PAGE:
When I was growing up in the 1950s, women in epic western movies were one-dimensional characters. They were all good (or sometimes all bad.) While the men were strong and tough and competent, fighting off bad guys, stopping stampedes, and bringing the wagons through, the women cooked. They were dumb as sticks and always had to be rescued. They were always pretty, of course and no matter what happened, their makeup was perfect. Even as a kid, I cringed at the idea women were like that.
As I began studying western history, I realized female pioneers were far more complicated. Yes, they cooked, and they cared for the children, and they gave birth. But they also worked side by side with their men doing the heavy lifting. I wanted to write a story that showed women were the equal of men, and frankly, maybe just a tiny bit better. As one character in Westering Women says, they did everything the men did and were somewhat more polite.
Westering Women has been in the back of my mind ever since I started writing fiction. Still, it was a hard book to write, requiring numerous drafts. I started with a cast of thousands and whittled them down to a handful of women. The women are the heroes in this story of the Overland Trail. An historian who critiqued a draft told me most of the men were bad guys. So?
BY SANDRA DALLAS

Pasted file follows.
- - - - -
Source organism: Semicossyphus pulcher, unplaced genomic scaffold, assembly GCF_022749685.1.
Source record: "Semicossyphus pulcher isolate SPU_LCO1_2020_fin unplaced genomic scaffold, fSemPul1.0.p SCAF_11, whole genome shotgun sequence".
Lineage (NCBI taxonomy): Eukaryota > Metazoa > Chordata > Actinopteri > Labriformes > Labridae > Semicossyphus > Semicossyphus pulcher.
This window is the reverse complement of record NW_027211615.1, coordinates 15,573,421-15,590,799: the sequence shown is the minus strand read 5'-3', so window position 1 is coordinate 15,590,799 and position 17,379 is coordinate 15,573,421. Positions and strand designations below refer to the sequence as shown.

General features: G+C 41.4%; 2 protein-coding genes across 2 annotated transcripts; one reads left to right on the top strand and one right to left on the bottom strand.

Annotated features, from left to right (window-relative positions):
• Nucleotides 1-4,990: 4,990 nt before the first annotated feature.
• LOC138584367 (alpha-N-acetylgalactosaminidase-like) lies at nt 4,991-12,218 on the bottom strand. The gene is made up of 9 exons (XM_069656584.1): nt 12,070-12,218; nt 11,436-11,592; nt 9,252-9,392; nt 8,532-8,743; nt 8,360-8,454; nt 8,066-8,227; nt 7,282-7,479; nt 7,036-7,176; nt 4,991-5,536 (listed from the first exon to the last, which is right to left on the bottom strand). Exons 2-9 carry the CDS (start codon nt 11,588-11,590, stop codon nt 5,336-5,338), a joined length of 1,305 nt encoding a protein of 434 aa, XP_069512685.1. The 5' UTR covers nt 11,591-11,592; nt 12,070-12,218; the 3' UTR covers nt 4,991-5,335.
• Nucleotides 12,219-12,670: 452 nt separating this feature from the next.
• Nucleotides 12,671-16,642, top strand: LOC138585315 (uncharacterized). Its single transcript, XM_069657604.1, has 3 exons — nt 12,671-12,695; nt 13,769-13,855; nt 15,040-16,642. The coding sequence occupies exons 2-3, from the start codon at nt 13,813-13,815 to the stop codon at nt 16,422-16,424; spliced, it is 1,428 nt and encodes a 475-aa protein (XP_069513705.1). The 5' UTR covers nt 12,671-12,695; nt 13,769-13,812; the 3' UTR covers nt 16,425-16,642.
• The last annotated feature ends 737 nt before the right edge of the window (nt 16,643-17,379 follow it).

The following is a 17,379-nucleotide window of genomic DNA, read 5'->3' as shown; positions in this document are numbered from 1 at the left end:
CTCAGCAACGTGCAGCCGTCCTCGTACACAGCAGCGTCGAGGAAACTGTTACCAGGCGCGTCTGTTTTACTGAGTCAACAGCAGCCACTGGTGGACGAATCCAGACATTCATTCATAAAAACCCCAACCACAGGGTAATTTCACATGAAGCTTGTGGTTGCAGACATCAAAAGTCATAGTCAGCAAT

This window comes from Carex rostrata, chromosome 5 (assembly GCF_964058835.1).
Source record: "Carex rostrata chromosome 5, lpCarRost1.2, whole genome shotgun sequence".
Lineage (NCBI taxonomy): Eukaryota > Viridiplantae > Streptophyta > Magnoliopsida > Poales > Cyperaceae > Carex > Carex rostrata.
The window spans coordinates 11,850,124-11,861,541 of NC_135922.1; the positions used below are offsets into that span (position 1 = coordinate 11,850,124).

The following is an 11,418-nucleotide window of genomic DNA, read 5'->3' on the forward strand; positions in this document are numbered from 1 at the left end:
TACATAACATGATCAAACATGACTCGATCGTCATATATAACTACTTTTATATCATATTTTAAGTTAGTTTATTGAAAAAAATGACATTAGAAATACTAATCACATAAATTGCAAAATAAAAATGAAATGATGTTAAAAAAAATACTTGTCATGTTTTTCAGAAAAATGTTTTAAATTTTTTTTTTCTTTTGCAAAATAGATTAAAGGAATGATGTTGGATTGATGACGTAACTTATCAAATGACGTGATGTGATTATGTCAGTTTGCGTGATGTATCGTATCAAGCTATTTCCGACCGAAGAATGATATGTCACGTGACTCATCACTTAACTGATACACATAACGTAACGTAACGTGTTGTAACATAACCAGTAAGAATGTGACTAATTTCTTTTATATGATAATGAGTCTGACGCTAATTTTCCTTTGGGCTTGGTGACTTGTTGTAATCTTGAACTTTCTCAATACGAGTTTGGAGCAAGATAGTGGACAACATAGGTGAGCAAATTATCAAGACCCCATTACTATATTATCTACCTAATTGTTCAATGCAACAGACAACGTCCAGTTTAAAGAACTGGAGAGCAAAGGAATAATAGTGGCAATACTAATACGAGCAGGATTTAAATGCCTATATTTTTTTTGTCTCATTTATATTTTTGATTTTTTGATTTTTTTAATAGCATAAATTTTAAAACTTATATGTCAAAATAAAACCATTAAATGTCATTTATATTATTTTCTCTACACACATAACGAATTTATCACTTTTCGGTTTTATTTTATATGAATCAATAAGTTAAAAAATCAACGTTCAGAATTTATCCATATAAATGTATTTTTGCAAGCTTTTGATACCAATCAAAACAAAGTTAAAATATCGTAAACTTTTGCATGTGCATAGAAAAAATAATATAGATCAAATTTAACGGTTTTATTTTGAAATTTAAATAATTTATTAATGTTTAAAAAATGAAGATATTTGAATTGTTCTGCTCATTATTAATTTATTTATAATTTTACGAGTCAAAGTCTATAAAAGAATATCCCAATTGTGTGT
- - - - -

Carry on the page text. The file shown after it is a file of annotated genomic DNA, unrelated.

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From the bestselling author of Prayers for Sale, an inspiring celebration of sisterhood on the perilous wagon-trail west:
“If you are an adventuresome young woman of high moral character and fine health, are you willing to travel to California in search of a good husband?"
It's February 1852, and all around Chicago Maggie sees the postings soliciting "eligible women" to travel to the gold mines of Goosetown. A young seamstress with a small daughter and several painful secrets, she has nothing to lose.
So she joins forty-three other women and two pious reverends on the dangerous 2,000-mile journey west. None of them are prepared for the hardships they face on the trek through the high plains, mountains, and deserts. Or for the triumphs of finding strengths they did not know they possessed. And not all will make it.
As Maggie gets to know the other women, she soon discovers that she’s not the only one looking to leave dark secrets behind. And when her past catches up with her, it becomes clear a band of sisters will do whatever it takes to protect one of their own.